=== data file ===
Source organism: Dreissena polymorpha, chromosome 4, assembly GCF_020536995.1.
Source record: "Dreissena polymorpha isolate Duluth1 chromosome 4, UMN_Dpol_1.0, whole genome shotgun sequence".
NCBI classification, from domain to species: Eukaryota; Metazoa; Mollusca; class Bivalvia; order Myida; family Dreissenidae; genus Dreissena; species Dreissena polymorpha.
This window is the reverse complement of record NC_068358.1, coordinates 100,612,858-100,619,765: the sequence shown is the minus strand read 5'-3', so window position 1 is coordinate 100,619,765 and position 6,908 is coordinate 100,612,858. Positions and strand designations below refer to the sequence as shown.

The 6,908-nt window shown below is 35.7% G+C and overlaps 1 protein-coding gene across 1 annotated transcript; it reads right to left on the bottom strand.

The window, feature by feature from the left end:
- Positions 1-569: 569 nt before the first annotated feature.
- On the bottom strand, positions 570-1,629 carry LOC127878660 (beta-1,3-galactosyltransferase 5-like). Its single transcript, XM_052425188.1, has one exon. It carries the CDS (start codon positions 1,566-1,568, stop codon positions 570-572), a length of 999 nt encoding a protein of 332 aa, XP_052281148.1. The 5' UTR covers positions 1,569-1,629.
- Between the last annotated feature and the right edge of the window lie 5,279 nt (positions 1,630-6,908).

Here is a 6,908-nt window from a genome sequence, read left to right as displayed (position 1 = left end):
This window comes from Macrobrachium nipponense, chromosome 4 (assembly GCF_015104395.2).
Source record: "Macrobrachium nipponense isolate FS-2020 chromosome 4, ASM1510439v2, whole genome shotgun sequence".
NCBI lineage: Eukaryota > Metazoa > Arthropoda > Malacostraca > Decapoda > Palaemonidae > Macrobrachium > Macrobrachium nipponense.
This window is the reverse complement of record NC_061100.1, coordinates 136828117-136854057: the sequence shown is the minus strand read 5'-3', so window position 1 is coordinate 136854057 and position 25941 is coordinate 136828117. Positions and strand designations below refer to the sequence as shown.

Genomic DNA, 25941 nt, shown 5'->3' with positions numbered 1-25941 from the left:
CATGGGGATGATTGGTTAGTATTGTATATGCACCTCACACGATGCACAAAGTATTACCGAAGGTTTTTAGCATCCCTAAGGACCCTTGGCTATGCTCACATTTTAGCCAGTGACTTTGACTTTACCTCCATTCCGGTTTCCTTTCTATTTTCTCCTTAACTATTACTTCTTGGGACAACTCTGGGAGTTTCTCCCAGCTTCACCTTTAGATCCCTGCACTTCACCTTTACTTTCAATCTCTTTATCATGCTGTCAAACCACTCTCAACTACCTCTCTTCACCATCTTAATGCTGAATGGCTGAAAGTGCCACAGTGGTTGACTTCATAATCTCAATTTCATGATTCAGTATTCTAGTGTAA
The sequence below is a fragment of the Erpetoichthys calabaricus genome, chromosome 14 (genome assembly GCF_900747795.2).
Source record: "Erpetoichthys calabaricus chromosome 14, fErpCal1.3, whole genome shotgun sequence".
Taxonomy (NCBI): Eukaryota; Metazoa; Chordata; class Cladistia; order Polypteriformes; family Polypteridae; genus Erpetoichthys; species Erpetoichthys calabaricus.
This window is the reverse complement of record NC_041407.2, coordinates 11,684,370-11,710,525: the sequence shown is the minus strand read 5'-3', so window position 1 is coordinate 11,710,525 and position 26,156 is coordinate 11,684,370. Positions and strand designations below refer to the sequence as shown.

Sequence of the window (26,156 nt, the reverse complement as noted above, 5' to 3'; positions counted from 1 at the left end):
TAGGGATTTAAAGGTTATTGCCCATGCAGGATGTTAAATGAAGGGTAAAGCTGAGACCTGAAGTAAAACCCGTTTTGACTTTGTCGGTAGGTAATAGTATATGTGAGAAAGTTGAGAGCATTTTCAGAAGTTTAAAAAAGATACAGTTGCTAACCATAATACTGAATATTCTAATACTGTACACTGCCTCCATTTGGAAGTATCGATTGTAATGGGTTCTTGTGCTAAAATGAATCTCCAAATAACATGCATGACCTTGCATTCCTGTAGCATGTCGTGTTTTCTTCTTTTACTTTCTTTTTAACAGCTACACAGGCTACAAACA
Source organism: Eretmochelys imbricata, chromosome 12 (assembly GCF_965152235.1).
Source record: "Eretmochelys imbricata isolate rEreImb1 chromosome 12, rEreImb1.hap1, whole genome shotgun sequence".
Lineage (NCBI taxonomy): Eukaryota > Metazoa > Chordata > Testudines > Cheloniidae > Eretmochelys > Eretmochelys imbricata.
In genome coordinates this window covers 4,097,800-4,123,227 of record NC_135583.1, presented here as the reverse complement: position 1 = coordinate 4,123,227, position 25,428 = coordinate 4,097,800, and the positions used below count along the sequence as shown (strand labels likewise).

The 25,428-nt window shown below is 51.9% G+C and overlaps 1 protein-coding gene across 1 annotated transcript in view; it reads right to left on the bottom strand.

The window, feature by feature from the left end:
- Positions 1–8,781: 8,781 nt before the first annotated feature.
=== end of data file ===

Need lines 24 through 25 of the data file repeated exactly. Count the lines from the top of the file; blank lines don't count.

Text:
Source record: "Eretmochelys imbricata isolate rEreImb1 chromosome 12, rEreImb1.hap1, whole genome shotgun sequence".
Lineage (NCBI taxonomy): Eukaryota > Metazoa > Chordata > Testudines > Cheloniidae > Eretmochelys > Eretmochelys imbricata.